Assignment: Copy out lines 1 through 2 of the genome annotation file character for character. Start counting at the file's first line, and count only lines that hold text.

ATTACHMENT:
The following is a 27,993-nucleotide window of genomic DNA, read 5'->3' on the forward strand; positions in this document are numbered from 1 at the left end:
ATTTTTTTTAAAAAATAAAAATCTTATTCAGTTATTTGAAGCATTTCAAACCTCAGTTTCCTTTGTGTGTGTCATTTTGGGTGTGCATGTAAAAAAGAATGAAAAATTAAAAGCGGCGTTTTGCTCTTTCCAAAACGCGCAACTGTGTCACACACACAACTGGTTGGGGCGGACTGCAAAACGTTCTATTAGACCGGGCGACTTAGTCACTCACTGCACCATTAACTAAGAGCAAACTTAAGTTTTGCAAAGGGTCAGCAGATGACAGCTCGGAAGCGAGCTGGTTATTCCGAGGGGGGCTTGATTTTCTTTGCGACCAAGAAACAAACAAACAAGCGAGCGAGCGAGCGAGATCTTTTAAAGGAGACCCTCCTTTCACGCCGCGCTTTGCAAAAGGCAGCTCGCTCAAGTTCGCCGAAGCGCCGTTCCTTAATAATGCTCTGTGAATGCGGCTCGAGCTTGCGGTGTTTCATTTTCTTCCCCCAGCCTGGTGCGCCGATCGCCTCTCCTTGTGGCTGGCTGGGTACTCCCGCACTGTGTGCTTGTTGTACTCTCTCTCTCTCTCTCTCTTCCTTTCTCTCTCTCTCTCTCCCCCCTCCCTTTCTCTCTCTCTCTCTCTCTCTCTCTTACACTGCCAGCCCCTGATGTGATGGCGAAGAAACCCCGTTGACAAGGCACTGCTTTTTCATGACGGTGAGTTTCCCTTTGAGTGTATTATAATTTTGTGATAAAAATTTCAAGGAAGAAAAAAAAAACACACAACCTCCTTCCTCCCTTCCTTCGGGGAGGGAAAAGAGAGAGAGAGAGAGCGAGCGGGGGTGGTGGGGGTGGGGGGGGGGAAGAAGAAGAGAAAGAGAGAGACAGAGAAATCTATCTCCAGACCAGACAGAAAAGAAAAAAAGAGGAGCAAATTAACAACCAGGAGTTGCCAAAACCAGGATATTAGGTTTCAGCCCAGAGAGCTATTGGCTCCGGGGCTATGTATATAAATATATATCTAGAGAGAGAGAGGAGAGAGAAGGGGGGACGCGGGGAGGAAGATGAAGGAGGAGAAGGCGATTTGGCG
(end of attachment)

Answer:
The following is a 27,993-nucleotide window of genomic DNA, read 5'->3' on the forward strand; positions in this document are numbered from 1 at the left end:
ATTTTTTTTAAAAAATAAAAATCTTATTCAGTTATTTGAAGCATTTCAAACCTCAGTTTCCTTTGTGTGTGTCATTTTGGGTGTGCATGTAAAAAAGAATGAAAAATTAAAAGCGGCGTTTTGCTCTTTCCAAAACGCGCAACTGTGTCACACACACAACTGGTTGGGGCGGACTGCAAAACGTTCTATTAGACCGGGCGACTTAGTCACTCACTGCACCATTAACTAAGAGCAAACTTAAGTTTTGCAAAGGGTCAGCAGATGACAGCTCGGAAGCGAGCTGGTTATTCCGAGGGGGGCTTGATTTTCTTTGCGACCAAGAAACAAACAAACAAGCGAGCGAGCGAGCGAGATCTTTTAAAGGAGACCCTCCTTTCACGCCGCGCTTTGCAAAAGGCAGCTCGCTCAAGTTCGCCGAAGCGCCGTTCCTTAATAATGCTCTGTGAATGCGGCTCGAGCTTGCGGTGTTTCATTTTCTTCCCCCAGCCTGGTGCGCCGATCGCCTCTCCTTGTGGCTGGCTGGGTACTCCCGCACTGTGTGCTTGTTGTACTCTCTCTCTCTCTCTCTCTTCCTTTCTCTCTCTCTCTCTCCCCCCTCCCTTTCTCTCTCTCTCTCTCTCTCTCTCTTACACTGCCAGCCCCTGATGTGATGGCGAAGAAACCCCGTTGACAAGGCACTGCTTTTTCATGACGGTGAGTTTCCCTTTGAGTGTATTATAATTTTGTGATAAAAATTTCAAGGAAGAAAAAAAAAACACACAACCTCCTTCCTCCCTTCCTTCGGGGAGGGAAAAGAGAGAGAGAGAGAGCGAGCGGGGGTGGTGGGGGTGGGGGGGGGGAAGAAGAAGAGAAAGAGAGAGACAGAGAAATCTATCTCCAGACCAGACAGAAAAGAAAAAAAGAGGAGCAAATTAACAACCAGGAGTTGCCAAAACCAGGATATTAGGTTTCAGCCCAGAGAGCTATTGGCTCCGGGGCTATGTATATAAATATATATCTAGAGAGAGAGAGGAGAGAGAAGGGGGGACGCGGGGAGGAAGATGAAGGAGGAGAAGGCGATTTGGCG